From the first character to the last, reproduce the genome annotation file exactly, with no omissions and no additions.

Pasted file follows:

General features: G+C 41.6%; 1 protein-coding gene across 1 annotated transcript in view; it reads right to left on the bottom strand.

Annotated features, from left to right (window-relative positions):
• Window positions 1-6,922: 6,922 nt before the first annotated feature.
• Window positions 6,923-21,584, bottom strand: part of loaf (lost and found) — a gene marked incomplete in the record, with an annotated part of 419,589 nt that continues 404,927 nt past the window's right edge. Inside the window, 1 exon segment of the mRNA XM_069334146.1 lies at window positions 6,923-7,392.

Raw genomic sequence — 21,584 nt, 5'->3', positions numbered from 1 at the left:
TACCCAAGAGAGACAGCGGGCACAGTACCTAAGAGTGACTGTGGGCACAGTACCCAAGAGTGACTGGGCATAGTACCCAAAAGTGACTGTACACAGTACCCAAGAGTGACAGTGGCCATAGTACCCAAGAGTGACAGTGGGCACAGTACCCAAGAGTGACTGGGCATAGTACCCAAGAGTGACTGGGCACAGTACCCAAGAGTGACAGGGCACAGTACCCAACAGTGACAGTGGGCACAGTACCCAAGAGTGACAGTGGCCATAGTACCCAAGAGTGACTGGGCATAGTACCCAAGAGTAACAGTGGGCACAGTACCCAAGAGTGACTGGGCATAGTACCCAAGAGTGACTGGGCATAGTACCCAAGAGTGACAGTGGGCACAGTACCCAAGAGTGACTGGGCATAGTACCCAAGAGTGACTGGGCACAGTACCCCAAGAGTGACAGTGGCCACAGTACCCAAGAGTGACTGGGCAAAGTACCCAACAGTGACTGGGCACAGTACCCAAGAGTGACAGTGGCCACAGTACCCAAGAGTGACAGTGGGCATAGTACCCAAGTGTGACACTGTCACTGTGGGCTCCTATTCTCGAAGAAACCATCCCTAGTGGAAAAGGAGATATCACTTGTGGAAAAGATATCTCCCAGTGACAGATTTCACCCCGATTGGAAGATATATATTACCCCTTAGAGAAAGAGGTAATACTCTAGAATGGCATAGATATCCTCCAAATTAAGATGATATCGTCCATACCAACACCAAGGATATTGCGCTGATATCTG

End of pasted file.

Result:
General features: G+C 41.6%; 1 protein-coding gene across 1 annotated transcript in view; it reads right to left on the bottom strand.

Annotated features, from left to right (window-relative positions):
• Window positions 1-6,922: 6,922 nt before the first annotated feature.
• Window positions 6,923-21,584, bottom strand: part of loaf (lost and found) — a gene marked incomplete in the record, with an annotated part of 419,589 nt that continues 404,927 nt past the window's right edge. Inside the window, 1 exon segment of the mRNA XM_069334146.1 lies at window positions 6,923-7,392.

Raw genomic sequence — 21,584 nt, 5'->3', positions numbered from 1 at the left:
TACCCAAGAGAGACAGCGGGCACAGTACCTAAGAGTGACTGTGGGCACAGTACCCAAGAGTGACTGGGCATAGTACCCAAAAGTGACTGTACACAGTACCCAAGAGTGACAGTGGCCATAGTACCCAAGAGTGACAGTGGGCACAGTACCCAAGAGTGACTGGGCATAGTACCCAAGAGTGACTGGGCACAGTACCCAAGAGTGACAGGGCACAGTACCCAACAGTGACAGTGGGCACAGTACCCAAGAGTGACAGTGGCCATAGTACCCAAGAGTGACTGGGCATAGTACCCAAGAGTAACAGTGGGCACAGTACCCAAGAGTGACTGGGCATAGTACCCAAGAGTGACTGGGCATAGTACCCAAGAGTGACAGTGGGCACAGTACCCAAGAGTGACTGGGCATAGTACCCAAGAGTGACTGGGCACAGTACCCCAAGAGTGACAGTGGCCACAGTACCCAAGAGTGACTGGGCAAAGTACCCAACAGTGACTGGGCACAGTACCCAAGAGTGACAGTGGCCACAGTACCCAAGAGTGACAGTGGGCATAGTACCCAAGTGTGACACTGTCACTGTGGGCTCCTATTCTCGAAGAAACCATCCCTAGTGGAAAAGGAGATATCACTTGTGGAAAAGATATCTCCCAGTGACAGATTTCACCCCGATTGGAAGATATATATTACCCCTTAGAGAAAGAGGTAATACTCTAGAATGGCATAGATATCCTCCAAATTAAGATGATATCGTCCATACCAACACCAAGGATATTGCGCTGATATCTG